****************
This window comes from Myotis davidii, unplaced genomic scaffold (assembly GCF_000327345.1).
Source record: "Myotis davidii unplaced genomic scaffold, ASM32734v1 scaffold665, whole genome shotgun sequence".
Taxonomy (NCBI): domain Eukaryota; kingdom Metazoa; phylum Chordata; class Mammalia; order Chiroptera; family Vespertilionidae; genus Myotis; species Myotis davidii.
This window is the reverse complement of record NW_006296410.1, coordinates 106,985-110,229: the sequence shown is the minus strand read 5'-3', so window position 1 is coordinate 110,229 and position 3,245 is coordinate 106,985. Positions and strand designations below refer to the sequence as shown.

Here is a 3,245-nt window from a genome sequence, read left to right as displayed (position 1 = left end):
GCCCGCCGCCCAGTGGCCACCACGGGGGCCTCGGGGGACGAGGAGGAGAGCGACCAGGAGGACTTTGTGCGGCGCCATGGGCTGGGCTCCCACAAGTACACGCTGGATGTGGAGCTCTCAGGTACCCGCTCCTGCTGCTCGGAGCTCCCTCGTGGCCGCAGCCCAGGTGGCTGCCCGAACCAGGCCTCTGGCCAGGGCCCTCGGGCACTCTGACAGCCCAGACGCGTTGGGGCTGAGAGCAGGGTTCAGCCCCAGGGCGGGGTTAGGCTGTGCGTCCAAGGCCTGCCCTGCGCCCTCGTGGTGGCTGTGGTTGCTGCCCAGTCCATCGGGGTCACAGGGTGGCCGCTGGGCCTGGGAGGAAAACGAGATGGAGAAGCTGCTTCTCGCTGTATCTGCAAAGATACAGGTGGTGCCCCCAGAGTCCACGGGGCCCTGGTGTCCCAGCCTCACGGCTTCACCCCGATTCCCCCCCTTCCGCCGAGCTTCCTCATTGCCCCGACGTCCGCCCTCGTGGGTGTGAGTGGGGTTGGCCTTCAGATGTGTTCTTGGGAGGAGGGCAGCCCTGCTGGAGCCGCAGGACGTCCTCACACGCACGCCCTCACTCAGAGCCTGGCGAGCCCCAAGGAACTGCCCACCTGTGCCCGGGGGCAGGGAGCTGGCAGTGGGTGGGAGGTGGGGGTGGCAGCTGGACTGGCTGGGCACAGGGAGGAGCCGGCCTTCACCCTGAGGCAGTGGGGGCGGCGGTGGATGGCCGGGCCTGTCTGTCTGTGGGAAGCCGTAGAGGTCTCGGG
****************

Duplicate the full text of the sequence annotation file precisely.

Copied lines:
This window comes from Myotis davidii, unplaced genomic scaffold (assembly GCF_000327345.1).
Source record: "Myotis davidii unplaced genomic scaffold, ASM32734v1 scaffold665, whole genome shotgun sequence".
Taxonomy (NCBI): domain Eukaryota; kingdom Metazoa; phylum Chordata; class Mammalia; order Chiroptera; family Vespertilionidae; genus Myotis; species Myotis davidii.
This window is the reverse complement of record NW_006296410.1, coordinates 106,985-110,229: the sequence shown is the minus strand read 5'-3', so window position 1 is coordinate 110,229 and position 3,245 is coordinate 106,985. Positions and strand designations below refer to the sequence as shown.

Here is a 3,245-nt window from a genome sequence, read left to right as displayed (position 1 = left end):
GCCCGCCGCCCAGTGGCCACCACGGGGGCCTCGGGGGACGAGGAGGAGAGCGACCAGGAGGACTTTGTGCGGCGCCATGGGCTGGGCTCCCACAAGTACACGCTGGATGTGGAGCTCTCAGGTACCCGCTCCTGCTGCTCGGAGCTCCCTCGTGGCCGCAGCCCAGGTGGCTGCCCGAACCAGGCCTCTGGCCAGGGCCCTCGGGCACTCTGACAGCCCAGACGCGTTGGGGCTGAGAGCAGGGTTCAGCCCCAGGGCGGGGTTAGGCTGTGCGTCCAAGGCCTGCCCTGCGCCCTCGTGGTGGCTGTGGTTGCTGCCCAGTCCATCGGGGTCACAGGGTGGCCGCTGGGCCTGGGAGGAAAACGAGATGGAGAAGCTGCTTCTCGCTGTATCTGCAAAGATACAGGTGGTGCCCCCAGAGTCCACGGGGCCCTGGTGTCCCAGCCTCACGGCTTCACCCCGATTCCCCCCCTTCCGCCGAGCTTCCTCATTGCCCCGACGTCCGCCCTCGTGGGTGTGAGTGGGGTTGGCCTTCAGATGTGTTCTTGGGAGGAGGGCAGCCCTGCTGGAGCCGCAGGACGTCCTCACACGCACGCCCTCACTCAGAGCCTGGCGAGCCCCAAGGAACTGCCCACCTGTGCCCGGGGGCAGGGAGCTGGCAGTGGGTGGGAGGTGGGGGTGGCAGCTGGACTGGCTGGGCACAGGGAGGAGCCGGCCTTCACCCTGAGGCAGTGGGGGCGGCGGTGGATGGCCGGGCCTGTCTGTCTGTGGGAAGCCGTAGAGGTCTCGGG